Tough to touch his mark

Tough to touch his mark

record breaker Fatherhood has not diminished Roger Federer’s enthusiasm one bit.

After lengthening his shadow over tennis, Roger Federer stepped to the microphone last Sunday and said grace, thanking his vanquished opponent in the Western & Southern Financial Group Masters, Novak Djokovic; the tournament organisers; the volunteers; and the fans.
Then he deviated from the timeworn script, thanking his month-old twin daughters, Charlene and Myla, for being such good sports. They arrived more than two weeks early, on July 23, which made it possible for Federer to shift his focus to the summer hardcourt season, which will culminate with the US Open starting next Monday, August 31.

It would have been understandable if Federer had experienced a drop in desire after notching his milestone 15th Grand Slam victory at Wimbledon, then helping his wife, Mirka, welcome the couple's first children into the world. But Federer's drive is greater even than his genius, which is true of relatively few sports superstars, among them Tiger Woods and Kobe Bryant, Michael Phelps and Candace Parker.
Federer grinds even when it is not a Grand Slam event. His focus in a summer that has been full of distractions for him, however wonderful, has given the men's game a center that the women's game has lacked.

Federer returned to the ATP Tour in Montreal this month, having lost a little sleep but clearly none of his enthusiasm for chasing tennis balls and titles. He was part of history in Canada, where the top eight men in the world reached the quarterfinals for the first time since the ATP rankings were instituted in 1973. That same week, the final-eight of the WTA Tour stop in Mason, Ohio, did not include either Serena or Venus Williams, who each lost in the third round.
Federer's 6-1, 7-5 victory against Djokovic was his first hardcourt championship of 2009. After a shocking collapse against Jo-Wilfried Tsonga in the quarterfinals in Montreal, Federer made smooth work of Djokovic, as he had Andy Murray in the semifinals. Some of his shots in the final were so sublime, all Djokovic could do was roll his eyes or clap.

"The closest I was able to get to the first-place trophy is now," he told the CBS reporter Mary Joe Fernandez during the awards presentation.
The top performers on the men's side used these two weeks to solidify their positions, generating headlines heading into the season's last Grand Slam event. But on the women's side, nobody set the tennis world abuzz. After No 4 Jelena Jankovic won in Mason last week, fifth-ranked Elena Dementieva topped in Toronto with a 6-4, 6-3 victory over Maria Sharapova. A former No 1, Sharapova was playing in her first final since she came back in May from shoulder surgery.
Neither Williams sister has won a tournament since they met in the Wimbledon final last month; Venus played in the sisters' only final of that span, losing to Marion Bartoli at the Bank of the West Classic.

Serena and Venus Williams are the women's marquee stars, but for whatever reason, their most riveting matches are largely found in the majors, their intensity burning the brightest when the klieg lights do. Serena, ranked second in the world, has squared off against top-ranked Dinara Safina only once since they met in last year's US Open semifinal -- in this year's Australian Open final (Williams won both matches). By contrast, Federer has faced Murray, now No 2, five times since they met in last year's US Open final.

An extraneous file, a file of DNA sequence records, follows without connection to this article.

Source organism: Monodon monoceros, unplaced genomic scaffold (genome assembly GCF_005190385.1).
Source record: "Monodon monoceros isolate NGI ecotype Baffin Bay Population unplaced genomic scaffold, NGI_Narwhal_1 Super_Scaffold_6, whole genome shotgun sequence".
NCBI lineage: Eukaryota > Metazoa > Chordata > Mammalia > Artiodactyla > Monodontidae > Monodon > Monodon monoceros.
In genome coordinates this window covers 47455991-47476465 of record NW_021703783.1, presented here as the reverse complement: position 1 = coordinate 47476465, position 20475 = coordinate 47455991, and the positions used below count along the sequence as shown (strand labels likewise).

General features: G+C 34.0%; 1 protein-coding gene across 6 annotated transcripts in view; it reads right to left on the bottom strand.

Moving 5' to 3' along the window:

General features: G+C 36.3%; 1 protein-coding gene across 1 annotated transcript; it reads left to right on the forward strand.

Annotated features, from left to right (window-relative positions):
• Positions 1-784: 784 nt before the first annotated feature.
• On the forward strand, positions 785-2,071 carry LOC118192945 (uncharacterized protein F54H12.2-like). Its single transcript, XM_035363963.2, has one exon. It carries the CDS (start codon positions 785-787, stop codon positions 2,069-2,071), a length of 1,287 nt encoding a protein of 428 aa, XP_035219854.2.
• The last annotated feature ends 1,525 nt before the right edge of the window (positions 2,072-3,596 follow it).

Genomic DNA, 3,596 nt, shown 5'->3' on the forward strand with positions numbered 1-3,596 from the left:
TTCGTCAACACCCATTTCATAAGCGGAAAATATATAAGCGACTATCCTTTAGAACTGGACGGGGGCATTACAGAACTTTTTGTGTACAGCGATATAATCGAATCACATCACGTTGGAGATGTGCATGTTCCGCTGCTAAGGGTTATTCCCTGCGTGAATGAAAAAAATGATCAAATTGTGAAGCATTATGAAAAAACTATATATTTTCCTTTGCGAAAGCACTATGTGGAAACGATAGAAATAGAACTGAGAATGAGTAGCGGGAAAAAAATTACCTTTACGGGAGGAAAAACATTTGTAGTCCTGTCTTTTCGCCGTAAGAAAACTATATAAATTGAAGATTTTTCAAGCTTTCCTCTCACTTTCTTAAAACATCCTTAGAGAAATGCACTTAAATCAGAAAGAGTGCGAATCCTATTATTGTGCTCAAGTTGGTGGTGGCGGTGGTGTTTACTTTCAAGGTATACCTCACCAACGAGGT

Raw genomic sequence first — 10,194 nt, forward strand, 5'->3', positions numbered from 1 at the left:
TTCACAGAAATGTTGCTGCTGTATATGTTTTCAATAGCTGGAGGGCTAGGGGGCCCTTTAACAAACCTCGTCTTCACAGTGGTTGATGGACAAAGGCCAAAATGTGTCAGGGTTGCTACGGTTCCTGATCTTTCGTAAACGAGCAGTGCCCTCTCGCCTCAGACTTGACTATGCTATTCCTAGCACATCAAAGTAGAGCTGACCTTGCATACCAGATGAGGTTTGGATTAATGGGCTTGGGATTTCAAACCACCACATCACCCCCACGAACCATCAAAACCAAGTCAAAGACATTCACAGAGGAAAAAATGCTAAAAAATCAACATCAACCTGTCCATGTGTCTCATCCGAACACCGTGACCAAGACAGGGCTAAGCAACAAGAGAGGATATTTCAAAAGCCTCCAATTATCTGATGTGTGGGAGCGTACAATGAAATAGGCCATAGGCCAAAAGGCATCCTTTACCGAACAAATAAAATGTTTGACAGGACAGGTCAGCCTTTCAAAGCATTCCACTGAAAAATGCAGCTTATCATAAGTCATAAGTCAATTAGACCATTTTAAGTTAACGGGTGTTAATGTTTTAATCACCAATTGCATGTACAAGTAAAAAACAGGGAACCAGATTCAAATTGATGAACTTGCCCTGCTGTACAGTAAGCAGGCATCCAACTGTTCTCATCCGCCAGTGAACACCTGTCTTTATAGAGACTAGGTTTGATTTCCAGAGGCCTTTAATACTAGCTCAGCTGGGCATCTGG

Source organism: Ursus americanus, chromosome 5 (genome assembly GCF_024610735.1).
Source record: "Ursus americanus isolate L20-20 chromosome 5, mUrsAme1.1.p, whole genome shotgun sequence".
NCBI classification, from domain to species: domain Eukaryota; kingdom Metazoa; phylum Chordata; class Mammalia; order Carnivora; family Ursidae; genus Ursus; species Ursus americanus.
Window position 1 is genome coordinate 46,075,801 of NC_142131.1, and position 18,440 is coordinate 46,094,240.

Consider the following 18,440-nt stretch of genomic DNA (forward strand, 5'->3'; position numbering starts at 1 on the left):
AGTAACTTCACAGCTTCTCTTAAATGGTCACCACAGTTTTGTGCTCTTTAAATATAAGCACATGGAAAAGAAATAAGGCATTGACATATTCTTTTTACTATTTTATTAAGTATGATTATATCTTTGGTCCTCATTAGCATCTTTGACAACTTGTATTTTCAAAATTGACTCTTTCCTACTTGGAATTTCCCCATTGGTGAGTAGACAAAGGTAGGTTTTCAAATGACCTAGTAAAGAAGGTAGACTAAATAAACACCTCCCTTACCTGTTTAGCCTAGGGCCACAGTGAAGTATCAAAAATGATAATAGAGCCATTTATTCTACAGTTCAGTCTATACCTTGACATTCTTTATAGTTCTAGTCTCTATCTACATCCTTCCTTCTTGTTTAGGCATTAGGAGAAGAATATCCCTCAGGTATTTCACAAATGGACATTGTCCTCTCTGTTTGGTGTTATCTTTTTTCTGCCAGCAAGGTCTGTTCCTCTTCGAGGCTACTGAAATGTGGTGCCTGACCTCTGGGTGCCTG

Serena has not played Jankovic, who started the year at No 1, since defeating her in the US Open final. Federer has played Rafael Nadal, who was the men's No. 1 at the beginning of 2009, twice this year. Because Federer, 28, has shown no signs of complacency after spending 245 nonsuccessive weeks at No 1, his challengers cannot afford to rest.

Anticipatory limbo
For several days before and after the birth of the twins, Federer spent most of his waking hours at the hospital in Zurich, his life in a sort of anticipatory limbo.
"But I also went for practice, you know, almost every day except obviously during the time of the birth and right after," he said, adding, "My condition trainer was really happy with the work I put in."

For years, the Williams sisters have juggled their tennis careers with myriad outside interests: fashion and interior design (Venus); and fashion, acting and writing (Serena). There is no juggling act harder than parenthood, and yet in the first month, Federer seemed not to struggle at all. "Yeah, I mean, I'm growing into the situation, you know," Federer said. "I'm trying to be a good dad and I think I am."
Federer is the reason the depth and quality of the men's game has never been better. Everybody is forced to raise his effort to match his. When his opponents speak, as Djokovic did last Sunday, of the pressure Federer applies, they are not speaking strictly about on the court. Djokovic, who has lost to Federer in the last two US Opens, hired Todd Martin, a retired American player and former Open finalist, to work with him.

That's why the great Briton hope, Murray, the first player other than Federer or Nadal to occupy the No 2 spot in four years, is spending his off weeks in Miami, practicing twice a day in the unforgiving sun.
Federer's omnipresence helps explain why Nadal spent three hours practicing in searing heat on the day before his first match in Mason. He knows how sharp his strokes must be after taking almost two months off from a knee injury to match Federer in what has become arguably the best rivalry in sports.
Fifth-ranked Andy Roddick wants so much to escape Federer's long shadow he has gone through four coaches since reaching No 1 in late 2003, bringing aboard fresh perspectives in his quest to wring every last drop of his talent.
You can say, as Djokovic repeated, "Yeah, unfortunately, I was born in the wrong era." But the men's pathos is the sport's reward.